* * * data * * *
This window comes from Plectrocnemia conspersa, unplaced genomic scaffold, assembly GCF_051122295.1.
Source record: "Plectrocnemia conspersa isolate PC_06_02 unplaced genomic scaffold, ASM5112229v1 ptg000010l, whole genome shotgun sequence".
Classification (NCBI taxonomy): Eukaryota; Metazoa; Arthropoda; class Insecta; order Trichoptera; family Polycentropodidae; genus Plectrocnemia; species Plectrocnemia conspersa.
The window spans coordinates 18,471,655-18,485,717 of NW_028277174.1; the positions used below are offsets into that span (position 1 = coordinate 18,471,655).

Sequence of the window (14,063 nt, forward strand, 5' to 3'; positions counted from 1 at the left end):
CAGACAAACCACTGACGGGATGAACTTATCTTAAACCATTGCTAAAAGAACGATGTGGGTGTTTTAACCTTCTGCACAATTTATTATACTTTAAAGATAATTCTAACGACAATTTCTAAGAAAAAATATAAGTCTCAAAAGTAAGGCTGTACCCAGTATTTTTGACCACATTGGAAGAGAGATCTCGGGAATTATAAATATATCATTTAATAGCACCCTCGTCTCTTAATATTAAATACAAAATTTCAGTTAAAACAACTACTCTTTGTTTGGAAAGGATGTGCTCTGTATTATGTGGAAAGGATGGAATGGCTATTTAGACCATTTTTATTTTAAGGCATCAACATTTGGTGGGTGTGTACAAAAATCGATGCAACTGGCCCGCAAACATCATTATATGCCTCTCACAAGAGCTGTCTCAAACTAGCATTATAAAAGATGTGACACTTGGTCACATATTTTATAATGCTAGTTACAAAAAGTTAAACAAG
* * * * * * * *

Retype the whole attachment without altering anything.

This window comes from Plectrocnemia conspersa, unplaced genomic scaffold, assembly GCF_051122295.1.
Source record: "Plectrocnemia conspersa isolate PC_06_02 unplaced genomic scaffold, ASM5112229v1 ptg000010l, whole genome shotgun sequence".
Classification (NCBI taxonomy): Eukaryota; Metazoa; Arthropoda; class Insecta; order Trichoptera; family Polycentropodidae; genus Plectrocnemia; species Plectrocnemia conspersa.
The window spans coordinates 18,471,655-18,485,717 of NW_028277174.1; the positions used below are offsets into that span (position 1 = coordinate 18,471,655).

Sequence of the window (14,063 nt, forward strand, 5' to 3'; positions counted from 1 at the left end):
CAGACAAACCACTGACGGGATGAACTTATCTTAAACCATTGCTAAAAGAACGATGTGGGTGTTTTAACCTTCTGCACAATTTATTATACTTTAAAGATAATTCTAACGACAATTTCTAAGAAAAAATATAAGTCTCAAAAGTAAGGCTGTACCCAGTATTTTTGACCACATTGGAAGAGAGATCTCGGGAATTATAAATATATCATTTAATAGCACCCTCGTCTCTTAATATTAAATACAAAATTTCAGTTAAAACAACTACTCTTTGTTTGGAAAGGATGTGCTCTGTATTATGTGGAAAGGATGGAATGGCTATTTAGACCATTTTTATTTTAAGGCATCAACATTTGGTGGGTGTGTACAAAAATCGATGCAACTGGCCCGCAAACATCATTATATGCCTCTCACAAGAGCTGTCTCAAACTAGCATTATAAAAGATGTGACACTTGGTCACATATTTTATAATGCTAGTTACAAAAAGTTAAACAAG